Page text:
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New York gangster Joey Gallo was both a hero and villain; a very public criminal who hung out with pop stars and was immortalized in the Bob Dylan song, Joey.
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Mobster Joey Gallo was born April 7, 1929, in Brooklyn, New York. The man commonly known as Crazy Joey also had a softer side. He liked to write poetry and became known for befriending pop stars and poets. But his self promotion did not sit well with New York's mafia leaders, and he was gunned down in mid-bite at his favorite New York restaurant on April 7, 1972.
Joseph Gallo was born on April 7, 1929 in Brooklyn, New York. One of three sons, Gallo grew up in a world shaped by crime. His father was a bootlegger during the Prohibition era, and he encouraged his boys—Larry, Joey and Albert, who went by the name of Kid Blast—to be "hoodlums and killers" and "remove all competition in their illegal enterprises."
Joey was small—he only grew to be 5 feet 6 inches—and had blonde hair that initially earned him the nickname "Joey the Blonde." From an early age, Gallo had a show business sense about him and his chosen profession. He saw himself as a Jimmy Cagney or George Raft, both stylish leading men of a number of early Hollywood gangster movies.
"I could have worked my way up to head soda jerk at Whelan's Drugstore," Joey said later in life, "but what kind of life is that for a guy like me?"
Joey had a ruthless streak, albeit one that was a bit schizophrenic. That was the diagnosis of the young hoodlum during his stay at Kings County Hospital in 1950. Within a decade, however, Joey was a mid-sized Brooklyn vending machine racketeer and the head of a gang he called the "Mod Squad," which included such members as Vinnie the Sicilian and Sammy the Syrian.
Gallo was enough of a player that, in 1958, he was called to Washington to testify before Robert Kennedy and the Senate Crime Committee. Gallo, undaunted by the setting, quipped, "Nice carpet you got here," upon walking into Kennedy's office. "Good for a crap game."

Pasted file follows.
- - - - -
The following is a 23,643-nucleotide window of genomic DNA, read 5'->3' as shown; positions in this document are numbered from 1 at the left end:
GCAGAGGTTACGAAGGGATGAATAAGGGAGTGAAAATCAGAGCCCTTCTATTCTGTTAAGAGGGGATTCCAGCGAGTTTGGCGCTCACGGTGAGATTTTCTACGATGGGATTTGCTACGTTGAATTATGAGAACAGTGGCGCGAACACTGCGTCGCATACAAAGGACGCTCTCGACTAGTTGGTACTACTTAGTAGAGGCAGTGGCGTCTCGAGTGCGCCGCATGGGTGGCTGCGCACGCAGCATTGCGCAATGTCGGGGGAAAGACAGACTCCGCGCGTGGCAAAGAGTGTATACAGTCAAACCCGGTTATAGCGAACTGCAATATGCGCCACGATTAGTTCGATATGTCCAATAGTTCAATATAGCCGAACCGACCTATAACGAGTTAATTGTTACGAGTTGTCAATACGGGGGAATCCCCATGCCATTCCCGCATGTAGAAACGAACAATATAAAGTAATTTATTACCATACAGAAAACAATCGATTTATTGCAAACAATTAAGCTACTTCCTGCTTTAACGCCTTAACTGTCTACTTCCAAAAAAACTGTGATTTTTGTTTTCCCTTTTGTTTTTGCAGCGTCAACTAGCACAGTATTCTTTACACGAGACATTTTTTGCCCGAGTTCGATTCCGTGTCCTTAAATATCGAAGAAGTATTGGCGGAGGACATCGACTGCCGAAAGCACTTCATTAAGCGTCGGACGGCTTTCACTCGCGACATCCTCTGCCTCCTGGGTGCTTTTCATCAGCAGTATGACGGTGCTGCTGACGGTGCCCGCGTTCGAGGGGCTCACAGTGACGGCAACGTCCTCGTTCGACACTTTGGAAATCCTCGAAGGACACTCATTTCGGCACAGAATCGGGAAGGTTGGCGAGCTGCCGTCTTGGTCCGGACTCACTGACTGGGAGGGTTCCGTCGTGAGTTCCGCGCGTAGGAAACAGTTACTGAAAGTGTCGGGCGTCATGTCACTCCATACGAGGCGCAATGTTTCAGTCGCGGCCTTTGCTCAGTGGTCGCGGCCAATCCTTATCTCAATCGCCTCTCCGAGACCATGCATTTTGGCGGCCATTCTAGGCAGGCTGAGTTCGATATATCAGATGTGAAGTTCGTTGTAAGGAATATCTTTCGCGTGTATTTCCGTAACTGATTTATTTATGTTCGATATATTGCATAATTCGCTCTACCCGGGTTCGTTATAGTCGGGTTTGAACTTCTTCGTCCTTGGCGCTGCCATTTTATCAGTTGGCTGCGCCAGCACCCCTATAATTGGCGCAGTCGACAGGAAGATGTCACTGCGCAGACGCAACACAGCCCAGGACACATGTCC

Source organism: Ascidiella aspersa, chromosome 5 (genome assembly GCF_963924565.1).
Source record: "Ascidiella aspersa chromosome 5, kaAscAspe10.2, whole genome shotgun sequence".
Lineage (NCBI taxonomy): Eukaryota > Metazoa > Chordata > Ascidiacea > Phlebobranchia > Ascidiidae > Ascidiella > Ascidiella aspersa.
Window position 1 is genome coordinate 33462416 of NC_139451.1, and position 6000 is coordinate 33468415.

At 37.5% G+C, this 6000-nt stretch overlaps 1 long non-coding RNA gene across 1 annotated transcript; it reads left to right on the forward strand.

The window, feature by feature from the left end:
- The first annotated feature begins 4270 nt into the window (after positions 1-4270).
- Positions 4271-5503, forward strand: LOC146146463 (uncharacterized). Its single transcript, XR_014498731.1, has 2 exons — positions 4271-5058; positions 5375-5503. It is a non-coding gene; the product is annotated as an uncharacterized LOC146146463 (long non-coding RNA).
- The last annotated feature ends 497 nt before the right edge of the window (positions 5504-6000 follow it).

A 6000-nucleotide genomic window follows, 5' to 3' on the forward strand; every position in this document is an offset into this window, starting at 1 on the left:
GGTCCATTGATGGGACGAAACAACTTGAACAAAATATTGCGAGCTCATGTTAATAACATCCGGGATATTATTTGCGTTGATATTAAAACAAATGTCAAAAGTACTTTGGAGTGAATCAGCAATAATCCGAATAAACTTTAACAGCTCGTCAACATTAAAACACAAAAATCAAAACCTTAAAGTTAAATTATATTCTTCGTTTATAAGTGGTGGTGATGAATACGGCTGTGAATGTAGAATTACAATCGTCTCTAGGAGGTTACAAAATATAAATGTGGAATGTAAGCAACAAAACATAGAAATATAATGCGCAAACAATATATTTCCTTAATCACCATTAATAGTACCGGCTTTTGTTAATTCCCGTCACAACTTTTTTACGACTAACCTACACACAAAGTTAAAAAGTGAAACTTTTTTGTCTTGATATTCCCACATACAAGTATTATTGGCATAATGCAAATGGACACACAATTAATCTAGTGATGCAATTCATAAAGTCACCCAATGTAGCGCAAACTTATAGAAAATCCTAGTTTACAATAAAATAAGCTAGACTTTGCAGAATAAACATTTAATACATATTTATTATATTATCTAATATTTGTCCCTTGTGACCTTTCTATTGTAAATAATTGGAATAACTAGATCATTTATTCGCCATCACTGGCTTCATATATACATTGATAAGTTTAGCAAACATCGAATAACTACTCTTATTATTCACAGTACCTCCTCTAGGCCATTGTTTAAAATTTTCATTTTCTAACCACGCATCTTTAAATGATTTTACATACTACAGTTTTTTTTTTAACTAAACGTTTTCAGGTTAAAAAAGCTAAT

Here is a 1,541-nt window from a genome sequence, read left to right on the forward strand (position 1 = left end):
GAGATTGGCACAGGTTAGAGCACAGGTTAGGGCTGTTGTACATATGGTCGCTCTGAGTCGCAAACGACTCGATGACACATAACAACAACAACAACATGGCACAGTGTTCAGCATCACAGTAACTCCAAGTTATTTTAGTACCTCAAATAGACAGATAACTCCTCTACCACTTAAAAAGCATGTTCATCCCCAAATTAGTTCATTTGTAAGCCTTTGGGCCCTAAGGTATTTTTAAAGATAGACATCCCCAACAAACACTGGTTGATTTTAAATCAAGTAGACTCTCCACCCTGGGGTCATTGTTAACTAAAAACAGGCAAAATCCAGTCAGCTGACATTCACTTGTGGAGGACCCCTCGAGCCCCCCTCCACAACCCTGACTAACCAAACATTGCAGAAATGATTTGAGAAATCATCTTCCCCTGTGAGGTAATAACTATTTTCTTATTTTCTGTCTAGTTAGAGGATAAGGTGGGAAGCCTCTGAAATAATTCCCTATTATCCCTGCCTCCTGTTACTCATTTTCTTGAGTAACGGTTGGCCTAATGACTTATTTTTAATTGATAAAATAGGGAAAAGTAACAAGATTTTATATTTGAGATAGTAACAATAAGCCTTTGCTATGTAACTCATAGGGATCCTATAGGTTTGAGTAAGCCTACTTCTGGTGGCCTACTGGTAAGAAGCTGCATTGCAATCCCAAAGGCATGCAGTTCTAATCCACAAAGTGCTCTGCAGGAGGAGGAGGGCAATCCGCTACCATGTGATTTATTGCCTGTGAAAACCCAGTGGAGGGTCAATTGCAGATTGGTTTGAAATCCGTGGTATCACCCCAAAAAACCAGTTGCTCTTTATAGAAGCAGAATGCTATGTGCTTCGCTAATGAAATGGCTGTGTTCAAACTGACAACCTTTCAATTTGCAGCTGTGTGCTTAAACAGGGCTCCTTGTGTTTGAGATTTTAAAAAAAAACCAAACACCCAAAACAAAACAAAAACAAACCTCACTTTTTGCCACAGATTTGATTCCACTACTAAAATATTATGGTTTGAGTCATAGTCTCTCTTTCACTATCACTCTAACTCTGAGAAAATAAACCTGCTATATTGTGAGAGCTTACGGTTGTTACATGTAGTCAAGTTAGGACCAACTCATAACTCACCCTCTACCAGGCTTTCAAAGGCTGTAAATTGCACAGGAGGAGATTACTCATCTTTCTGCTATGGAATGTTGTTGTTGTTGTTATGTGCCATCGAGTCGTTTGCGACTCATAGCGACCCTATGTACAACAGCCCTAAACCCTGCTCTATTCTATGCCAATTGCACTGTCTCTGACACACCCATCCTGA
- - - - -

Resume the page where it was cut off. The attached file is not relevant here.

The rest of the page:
By early 1961 Joey and his brothers had assembled a successful jukebox racketeering operation. It had originally been under the auspices of the Profaci (later the Colombo) mob family. But then the Gallos broke away, and when they did, they did so with a brazen disregard for territory already staked out by more established syndicates. The Profacis declared war on Joey and his crew, beginning most notably with Larry Gallo's death. For months the two factions fought a bloody battle that only concluded when Joey was sentenced in late '61 on extortion charges.
At that point, however, Gallo was a regular front-page feature in New York newspapers. Reporters fell in love with the story of this rag-tag bunch of mobsters trying to move in on the bigger, more established syndicates.
Gallo's prison time amounted to ten years, during which he worked hard to establish alliances with African-American and Italian gangsters. He was careful to nurture his name recognition, too. From his prison cell, Gallo went public with his fight against the Klu Klux Klan influence he saw inside the prison system.
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Bootleggers, smugglers, drug dealers, hit men—all these occupations are the provenance of mobsters, who operate in ethnic, family and business networks. Mobsters' real life crimes, and Hollywood's fascination with them, has earned them a special place in the American imagination. From Al Capone's Chicago crime ring to Bugsy Siegel's Las Vegas racket, these mobsters have made their names notorious from coast to coast.
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Famous People Born in 1929 59 people in this group